Ellen Page accuses Brett Ratner of sexual harassment
Canadian actress Ellen Page is sharing stories of having suffered sexual harassment and assault at work, including accusing Brett Ratner of making aggressive and inappropriate sexual comments to her and others on the set of X-Men: The Last Stand.
The actress posted a lengthy essay on Facebook Friday alleging the director-producer of outing her on the set of the blockbuster 2006 film, when she was 18.
Warning: explicit language in following post
“I was a young adult who had not yet come out to myself … He ‘outed’ me with no regard for my well-being,” Page writes about her reaction to a lewd, sexually graphic comment Ratner allegedly directed towards her and another woman during a “meet and greet” event ahead of filming.
She received support from a co-star of the film: Canadian-born Anna Paquin, who said on Twitter that she “was there when that comment was made.”
Page, who hails from Halifax, publicly came out as gay in 2014, during a speech delivered at a human rights conference.
Ratner is one of a host of powerful Hollywood figures being accused by multiple women of sexual harassment and assault since the New York Times and The New Yorker published explosive exposés about movie mogul Harvey Weinstein.
Ratner is facing several allegations of sexual harassment or misconduct, including from Canadian actress Natasha Henstridge, which he has denied through an attorney.
A representative for Ratner could not be immediately reached for comment about Page’s statement.
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Page, a former child actor, also recounts being sexually harassed and assaulted by other, unnamed figures in the film industry while she was 16 years old.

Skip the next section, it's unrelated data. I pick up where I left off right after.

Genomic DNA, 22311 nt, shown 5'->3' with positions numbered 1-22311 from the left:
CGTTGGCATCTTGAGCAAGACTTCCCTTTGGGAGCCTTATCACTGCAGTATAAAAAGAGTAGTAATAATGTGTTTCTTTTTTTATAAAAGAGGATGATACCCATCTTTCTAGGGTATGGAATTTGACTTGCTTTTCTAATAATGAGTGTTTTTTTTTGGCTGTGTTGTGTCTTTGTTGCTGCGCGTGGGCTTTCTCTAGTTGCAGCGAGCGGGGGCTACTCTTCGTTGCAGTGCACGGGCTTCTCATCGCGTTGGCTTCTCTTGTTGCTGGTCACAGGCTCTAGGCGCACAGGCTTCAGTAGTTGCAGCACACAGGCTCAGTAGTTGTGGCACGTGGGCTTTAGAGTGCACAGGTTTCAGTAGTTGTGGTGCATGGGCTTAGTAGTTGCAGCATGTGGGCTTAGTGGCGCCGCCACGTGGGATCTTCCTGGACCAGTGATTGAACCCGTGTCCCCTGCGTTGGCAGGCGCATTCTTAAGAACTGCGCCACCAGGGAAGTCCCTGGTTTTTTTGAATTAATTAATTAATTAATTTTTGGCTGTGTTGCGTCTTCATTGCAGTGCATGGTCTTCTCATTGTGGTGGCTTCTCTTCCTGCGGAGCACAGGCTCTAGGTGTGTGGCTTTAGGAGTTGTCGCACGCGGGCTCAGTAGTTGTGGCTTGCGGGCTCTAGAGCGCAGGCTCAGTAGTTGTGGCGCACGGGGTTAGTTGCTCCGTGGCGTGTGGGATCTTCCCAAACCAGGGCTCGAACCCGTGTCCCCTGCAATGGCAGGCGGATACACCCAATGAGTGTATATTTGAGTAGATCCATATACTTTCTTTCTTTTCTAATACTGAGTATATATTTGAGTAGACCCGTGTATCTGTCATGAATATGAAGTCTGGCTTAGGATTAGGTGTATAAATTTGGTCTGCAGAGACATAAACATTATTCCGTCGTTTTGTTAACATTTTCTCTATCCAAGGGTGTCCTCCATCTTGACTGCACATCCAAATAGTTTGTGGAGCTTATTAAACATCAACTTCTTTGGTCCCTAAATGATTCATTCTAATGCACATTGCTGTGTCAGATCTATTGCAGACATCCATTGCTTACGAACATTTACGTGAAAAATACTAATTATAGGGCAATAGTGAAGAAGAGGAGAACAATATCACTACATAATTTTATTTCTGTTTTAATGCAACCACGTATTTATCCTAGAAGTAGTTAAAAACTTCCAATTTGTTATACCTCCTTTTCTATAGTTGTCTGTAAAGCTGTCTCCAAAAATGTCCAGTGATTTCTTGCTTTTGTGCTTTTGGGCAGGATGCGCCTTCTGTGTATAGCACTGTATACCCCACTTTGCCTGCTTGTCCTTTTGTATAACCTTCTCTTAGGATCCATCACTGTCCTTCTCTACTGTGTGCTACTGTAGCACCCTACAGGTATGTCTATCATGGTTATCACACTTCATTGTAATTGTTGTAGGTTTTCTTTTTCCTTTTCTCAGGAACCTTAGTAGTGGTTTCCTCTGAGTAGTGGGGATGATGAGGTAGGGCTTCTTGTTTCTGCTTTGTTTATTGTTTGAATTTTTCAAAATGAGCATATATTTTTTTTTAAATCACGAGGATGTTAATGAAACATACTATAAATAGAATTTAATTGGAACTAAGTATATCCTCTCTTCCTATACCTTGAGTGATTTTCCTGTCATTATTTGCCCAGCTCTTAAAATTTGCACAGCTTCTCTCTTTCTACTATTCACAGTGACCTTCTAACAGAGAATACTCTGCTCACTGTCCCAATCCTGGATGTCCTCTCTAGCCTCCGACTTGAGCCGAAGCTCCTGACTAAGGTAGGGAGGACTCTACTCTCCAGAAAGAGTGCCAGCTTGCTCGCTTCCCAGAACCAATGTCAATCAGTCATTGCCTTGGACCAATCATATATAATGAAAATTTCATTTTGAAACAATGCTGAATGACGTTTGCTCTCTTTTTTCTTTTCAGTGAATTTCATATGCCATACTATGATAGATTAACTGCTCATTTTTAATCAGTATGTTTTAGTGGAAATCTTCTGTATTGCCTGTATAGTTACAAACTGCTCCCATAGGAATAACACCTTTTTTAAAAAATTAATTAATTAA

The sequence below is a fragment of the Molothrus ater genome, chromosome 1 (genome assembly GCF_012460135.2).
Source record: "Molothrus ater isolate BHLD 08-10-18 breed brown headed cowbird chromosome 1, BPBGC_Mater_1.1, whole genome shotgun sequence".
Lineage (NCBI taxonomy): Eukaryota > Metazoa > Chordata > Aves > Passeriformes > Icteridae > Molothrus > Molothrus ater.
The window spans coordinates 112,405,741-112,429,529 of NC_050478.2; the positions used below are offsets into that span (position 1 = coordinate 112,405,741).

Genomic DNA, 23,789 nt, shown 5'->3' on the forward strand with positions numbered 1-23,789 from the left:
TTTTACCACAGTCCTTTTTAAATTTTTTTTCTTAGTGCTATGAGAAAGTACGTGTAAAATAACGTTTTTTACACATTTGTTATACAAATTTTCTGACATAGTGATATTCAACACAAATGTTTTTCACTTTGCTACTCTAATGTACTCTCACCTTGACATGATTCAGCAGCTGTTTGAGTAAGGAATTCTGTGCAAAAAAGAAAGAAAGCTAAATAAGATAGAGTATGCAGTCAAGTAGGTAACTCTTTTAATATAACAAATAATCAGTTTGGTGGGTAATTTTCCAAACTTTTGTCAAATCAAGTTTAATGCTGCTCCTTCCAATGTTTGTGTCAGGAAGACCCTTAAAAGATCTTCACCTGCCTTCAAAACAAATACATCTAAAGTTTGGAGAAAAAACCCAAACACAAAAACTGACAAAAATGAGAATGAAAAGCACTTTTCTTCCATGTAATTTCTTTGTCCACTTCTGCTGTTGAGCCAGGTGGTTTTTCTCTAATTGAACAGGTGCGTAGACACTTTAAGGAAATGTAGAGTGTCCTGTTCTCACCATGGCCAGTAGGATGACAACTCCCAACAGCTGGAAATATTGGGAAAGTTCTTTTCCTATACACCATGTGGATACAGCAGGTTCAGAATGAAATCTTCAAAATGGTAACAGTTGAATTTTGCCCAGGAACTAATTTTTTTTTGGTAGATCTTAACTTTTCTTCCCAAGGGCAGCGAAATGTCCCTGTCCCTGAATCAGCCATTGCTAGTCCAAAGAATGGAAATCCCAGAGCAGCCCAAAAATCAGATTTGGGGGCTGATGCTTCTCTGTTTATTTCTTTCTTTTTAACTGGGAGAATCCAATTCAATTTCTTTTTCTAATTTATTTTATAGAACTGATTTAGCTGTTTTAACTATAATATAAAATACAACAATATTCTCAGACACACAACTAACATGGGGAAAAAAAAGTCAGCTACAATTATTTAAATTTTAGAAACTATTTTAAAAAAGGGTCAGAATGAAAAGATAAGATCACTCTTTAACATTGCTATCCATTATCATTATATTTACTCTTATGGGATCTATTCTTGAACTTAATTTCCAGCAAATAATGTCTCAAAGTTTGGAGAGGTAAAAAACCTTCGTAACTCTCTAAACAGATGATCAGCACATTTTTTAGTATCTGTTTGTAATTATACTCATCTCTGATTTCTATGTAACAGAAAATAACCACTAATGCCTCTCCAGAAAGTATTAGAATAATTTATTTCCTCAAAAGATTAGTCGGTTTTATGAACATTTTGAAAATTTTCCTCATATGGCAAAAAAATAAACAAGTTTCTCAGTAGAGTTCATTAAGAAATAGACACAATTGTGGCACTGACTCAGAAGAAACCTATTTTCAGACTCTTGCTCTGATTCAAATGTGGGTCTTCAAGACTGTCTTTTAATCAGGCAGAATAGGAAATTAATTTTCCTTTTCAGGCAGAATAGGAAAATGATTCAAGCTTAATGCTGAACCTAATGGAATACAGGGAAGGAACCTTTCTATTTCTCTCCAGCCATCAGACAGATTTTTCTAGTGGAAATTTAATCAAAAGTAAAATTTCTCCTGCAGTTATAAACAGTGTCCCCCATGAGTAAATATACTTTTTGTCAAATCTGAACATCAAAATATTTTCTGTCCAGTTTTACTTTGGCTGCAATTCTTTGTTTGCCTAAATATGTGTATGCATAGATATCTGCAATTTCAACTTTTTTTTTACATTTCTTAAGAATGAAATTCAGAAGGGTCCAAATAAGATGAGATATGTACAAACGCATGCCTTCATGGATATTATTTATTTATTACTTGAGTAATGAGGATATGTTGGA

“If I, a person with significant privilege, remain reluctant and at such risk simply by saying a person’s name, what are the options for those who do not have what I have?” she asks.
In the essay, she examines her experience in the entertainment industry and discusses those she has worked with, calling her decision to take part in a Woody Allen movie “the biggest regret of my career.”
Page concludes by calling the current atmosphere of people coming forward about sexual harassment and assault “a long awaited reckoning.”
“It must be,” she writes. “It’s sad that codes of conduct have to be enforced to ensure we experience fundamental human decency and respect … I am grateful to anyone and everyone who speaks out against abuse and trauma they have suffered. You are breaking the silence. You are revolution.”
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